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Pow-wows

powwows

Pow-wows occur throughout the year in Kenora, however, mainly take place outdoors in the spring and summer months. Look at the Events Calendar to see upcoming Pow-wows.

Everyone is welcome to attend a Pow-wow. Please remember that there are certain customs and etiquette to be following should you attend.

Pow-wow etiquette

Pow-wows are sacred ceremonial rites and while entertaining these events have a special place in the cultural heritage of each group. We ask that you acknowledge and respect these activities by observing all instructions provided by the M.C.

Please stand during all ceremonial songs and dances.

These include the Grand Entry, Flag Songs, Veteran Songs, Honor Songs, and any other songs that the M.C. designates as ceremonial songs.

During ceremonial songs and dances, please remove all headdresses unless it has an eagle feather in it.

Do not take any photos, video or sound recordings of ceremonies without asking permission from the person or group you are recording.

Note: Some areas of Turtle Island prohibit recording of ceremonies.

Respect the Elders, singers, dancers, drummers, and the powwow staff and committee.

The dancers wear regalia while they are dancing, not “costumes.” People should not touch the regalia or take photos unless they receive permission from the dancer.

Appropriate dress and behaviour are required in the dance area.

Do not pick up any pieces of regalia or feathers you find on the ground. Please alert a dancer or a Pow-wow Committee member. This is very important, as there are ceremonies that must take place to retrieve certain items that has fallen from a dancer’s regalia.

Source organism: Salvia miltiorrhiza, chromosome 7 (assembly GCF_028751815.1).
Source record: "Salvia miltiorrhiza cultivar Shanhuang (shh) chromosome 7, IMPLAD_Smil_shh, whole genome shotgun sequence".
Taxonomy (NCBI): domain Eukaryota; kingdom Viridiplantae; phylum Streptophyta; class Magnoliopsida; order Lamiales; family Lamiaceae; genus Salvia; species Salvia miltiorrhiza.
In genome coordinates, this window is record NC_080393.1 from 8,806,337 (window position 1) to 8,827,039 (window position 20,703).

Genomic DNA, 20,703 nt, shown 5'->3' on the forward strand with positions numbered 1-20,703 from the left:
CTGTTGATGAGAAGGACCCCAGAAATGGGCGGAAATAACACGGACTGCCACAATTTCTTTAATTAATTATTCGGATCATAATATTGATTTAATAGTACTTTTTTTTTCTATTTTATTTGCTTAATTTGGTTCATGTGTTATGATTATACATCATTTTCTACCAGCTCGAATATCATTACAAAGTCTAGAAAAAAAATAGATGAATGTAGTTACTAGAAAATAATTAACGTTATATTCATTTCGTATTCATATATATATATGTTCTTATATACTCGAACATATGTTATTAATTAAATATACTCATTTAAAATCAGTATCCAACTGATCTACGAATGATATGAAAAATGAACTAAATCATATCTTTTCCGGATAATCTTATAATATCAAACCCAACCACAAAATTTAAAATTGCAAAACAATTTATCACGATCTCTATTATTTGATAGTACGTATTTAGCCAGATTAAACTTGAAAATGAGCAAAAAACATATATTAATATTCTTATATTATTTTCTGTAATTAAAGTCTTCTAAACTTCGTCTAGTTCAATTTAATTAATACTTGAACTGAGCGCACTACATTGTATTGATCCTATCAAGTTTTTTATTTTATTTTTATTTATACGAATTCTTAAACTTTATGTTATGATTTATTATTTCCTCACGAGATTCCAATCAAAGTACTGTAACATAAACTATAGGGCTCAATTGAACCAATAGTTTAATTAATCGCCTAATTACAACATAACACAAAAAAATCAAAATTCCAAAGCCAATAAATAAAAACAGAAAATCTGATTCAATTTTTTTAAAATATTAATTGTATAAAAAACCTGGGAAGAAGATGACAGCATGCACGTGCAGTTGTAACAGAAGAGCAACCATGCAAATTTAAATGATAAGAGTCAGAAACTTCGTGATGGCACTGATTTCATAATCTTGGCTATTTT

The sacred fire is a place to examine your thoughts and to pray. Do not turn your back to the Sacred Fire. Moreover, do not throw anything in the fire other than sacred medicines. Follow the instructions of the Fire keeper and his helpers. Do not talk loudly around the fire. Tobacco will be available at the fire and people who pray there offer small amounts to the creator.

People should take good care of their children at the pow-wow. Do not allow children to run around the dance area. Horseplay is not tolerated.

Do not bring drugs or alcohol to a pow-wow. Do not come to a powwow if you are intoxicated.

Dogs are not permitted around the pow-wow area. If you are traveling with your pet, please seek out a Pow-wow Committee member for advice on where dogs can be walked.

Bring your own chairs. Do not sit on someone else’s chair unless you ask permission. Tents with chairs are reserved for elders, dancers and drummers.